Hacienda Cayara

For me, there were two other highlights of the trip – places I had never heard of before and would not have come across without Aracari.  The first was a remarkable property called Hacienda Cayara, located in valley just outside Potosi – a mining town that once provided Spain with enough silver to build its empire, and is now one of the poorest cities in Latin America.  A family run Tuscan-terracotta hacienda that dates back to 1557, Cayara provides a Lewis Carrol like wardrobe through which to tumble into the Bolivia of the Spanish Conquistadors. French-Bolivian owner, Don Arturo, returned from a lifetime career at Unicef to rescue the family library and spent ten years cataloguing the heirlooms, which now include a restored private chapel and a private museum complete with 16th century muskets and Indigenous Aymara armour. A walking encyclopedia of Bolivian history, time with Don Arturo is a blessing, and if you can stay long enough, he will open another world for you.  My one night stay was definitely not long enough.

Lake Titicaca

The second highlight was Isla del Sol on Lake Titicaca. While most travellers visit the lake from the Peruvian side, where crowds flocks around the reed boats of the Uros Islands, Titicaca’s best kept secret is that all the authentic culture lies on the Bolivian side, and you wont have to share it with anyone.  The other secret is that it looks like the Mediterranean. While the tourist droves head for Copacabana beach where Bolivians take newly bought cars on Sundays to be blessed by the Pachamama, we made straight for Isla del Sol, a picturesque island with steep banks littered with eucalyptus trees, the legendary birthplace of the Incan empire that remained a sacred pilgrimage for the Inca kings to make sacrifices to the Gods. A charming eco-lodge, La Posada del Inca, is set on the cusp of the hill with stunning views, and is a haven of peace, with no phones or internet.  I longed to sprawl out on the grass and switch off but instead, we set out for a breathtakingly beautiful hike along the vertebra of the mountain from south to north, to the birthplace of the sun, the sacred Puma stone, where the Inca kings would make their sacrifices, and legend goes, where the sun and moon were born.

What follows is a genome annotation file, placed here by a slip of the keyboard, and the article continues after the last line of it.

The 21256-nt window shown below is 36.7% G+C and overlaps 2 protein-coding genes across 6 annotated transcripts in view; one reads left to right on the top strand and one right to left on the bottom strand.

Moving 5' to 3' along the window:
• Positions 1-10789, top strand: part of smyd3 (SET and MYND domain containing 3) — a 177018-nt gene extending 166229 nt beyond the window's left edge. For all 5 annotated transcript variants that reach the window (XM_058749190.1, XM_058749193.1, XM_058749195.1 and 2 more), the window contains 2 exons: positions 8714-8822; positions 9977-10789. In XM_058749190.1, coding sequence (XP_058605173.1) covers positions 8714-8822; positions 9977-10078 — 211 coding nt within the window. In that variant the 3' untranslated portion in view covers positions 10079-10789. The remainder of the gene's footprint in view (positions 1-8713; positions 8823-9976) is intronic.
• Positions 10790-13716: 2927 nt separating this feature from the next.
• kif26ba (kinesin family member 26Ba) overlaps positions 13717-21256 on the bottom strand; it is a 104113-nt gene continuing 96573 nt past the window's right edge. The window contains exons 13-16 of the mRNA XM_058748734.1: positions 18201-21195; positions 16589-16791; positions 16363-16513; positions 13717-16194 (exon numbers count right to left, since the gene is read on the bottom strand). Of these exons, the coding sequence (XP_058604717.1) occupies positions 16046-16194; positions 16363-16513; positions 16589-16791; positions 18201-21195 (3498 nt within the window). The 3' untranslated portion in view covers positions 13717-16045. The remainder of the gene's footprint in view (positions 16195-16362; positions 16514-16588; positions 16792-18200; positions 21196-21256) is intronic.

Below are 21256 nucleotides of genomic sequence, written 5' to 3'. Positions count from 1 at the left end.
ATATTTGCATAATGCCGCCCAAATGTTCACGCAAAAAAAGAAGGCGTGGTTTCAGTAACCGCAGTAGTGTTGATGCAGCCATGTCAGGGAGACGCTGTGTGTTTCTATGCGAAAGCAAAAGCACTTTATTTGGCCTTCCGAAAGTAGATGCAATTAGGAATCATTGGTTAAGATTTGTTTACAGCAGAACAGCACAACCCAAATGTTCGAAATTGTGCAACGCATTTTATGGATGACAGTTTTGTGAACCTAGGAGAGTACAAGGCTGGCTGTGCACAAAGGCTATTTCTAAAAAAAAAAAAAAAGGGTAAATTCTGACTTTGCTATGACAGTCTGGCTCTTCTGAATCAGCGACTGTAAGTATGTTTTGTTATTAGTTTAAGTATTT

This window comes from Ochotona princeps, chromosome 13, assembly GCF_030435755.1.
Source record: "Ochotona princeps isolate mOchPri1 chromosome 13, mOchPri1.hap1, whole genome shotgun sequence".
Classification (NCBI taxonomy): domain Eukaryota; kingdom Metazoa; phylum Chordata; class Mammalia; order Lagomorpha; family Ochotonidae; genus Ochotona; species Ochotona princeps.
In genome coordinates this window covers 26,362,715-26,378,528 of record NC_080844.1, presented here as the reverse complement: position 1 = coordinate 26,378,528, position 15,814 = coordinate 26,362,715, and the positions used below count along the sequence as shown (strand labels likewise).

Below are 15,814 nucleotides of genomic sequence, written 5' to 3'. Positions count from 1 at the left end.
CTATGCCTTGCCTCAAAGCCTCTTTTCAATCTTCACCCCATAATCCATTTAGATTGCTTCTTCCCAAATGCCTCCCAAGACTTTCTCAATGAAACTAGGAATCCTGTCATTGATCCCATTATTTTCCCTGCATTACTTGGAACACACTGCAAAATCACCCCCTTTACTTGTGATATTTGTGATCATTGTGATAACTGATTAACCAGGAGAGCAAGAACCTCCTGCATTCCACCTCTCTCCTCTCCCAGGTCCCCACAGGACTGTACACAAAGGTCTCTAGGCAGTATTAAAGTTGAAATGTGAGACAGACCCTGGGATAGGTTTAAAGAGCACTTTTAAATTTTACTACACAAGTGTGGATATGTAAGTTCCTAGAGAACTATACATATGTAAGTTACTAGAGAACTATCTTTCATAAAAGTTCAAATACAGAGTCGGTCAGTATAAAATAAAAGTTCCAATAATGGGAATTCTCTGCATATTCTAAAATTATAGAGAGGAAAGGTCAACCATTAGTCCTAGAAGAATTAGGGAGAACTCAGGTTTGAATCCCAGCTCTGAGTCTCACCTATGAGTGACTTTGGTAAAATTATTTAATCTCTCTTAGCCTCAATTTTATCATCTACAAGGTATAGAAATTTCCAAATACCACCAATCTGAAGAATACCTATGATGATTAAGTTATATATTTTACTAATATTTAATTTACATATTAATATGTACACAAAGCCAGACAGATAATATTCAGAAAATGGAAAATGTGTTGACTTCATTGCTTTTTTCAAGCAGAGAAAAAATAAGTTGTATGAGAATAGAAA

When we arrived, one of Bolivia’s traditional shamans, a Kallawaya, was waiting.  The Kallawayas, a vital part of Bolivian culture, are highly respected witch doctors who perform spiritual ceremonies to the Pachamama and treat ailments with herbs and potions.  I had been fascinated by them, so to find one in such a sacred spot, with not another soul around while he performed a reading for me, calling to the surrounding mountain gods and goddesses and ancient acenstral spirits, was a experience I will never forget.

Bolivia with Aracari

Thanks to expert organization and some extremely knowledgeable local guides, after 10 days in Bolivia I felt the country had finally begun to open up to me.  Yet it was just the tip of the iceberg, and I was hooked – I longed to venture to the missions of Santa Cruz to hear the baroque organ music, to taste the high altitude vineyards of Tarija and journey to the Yungas for tropical heat and dinosaur foot-prints. So rich in landscape and traditions, Bolivia is one of those places that you will never fully be able to tick off the list.

Travel to Bolivia with Aracari

If you are interested in the trip Lauren took to Bolivia, which was featured in House & Garden, see the detailed itinerary here: Highlights of Bolivia or contact us to speak to an expert travel planner for advice on a tailormade trip to Bolivia.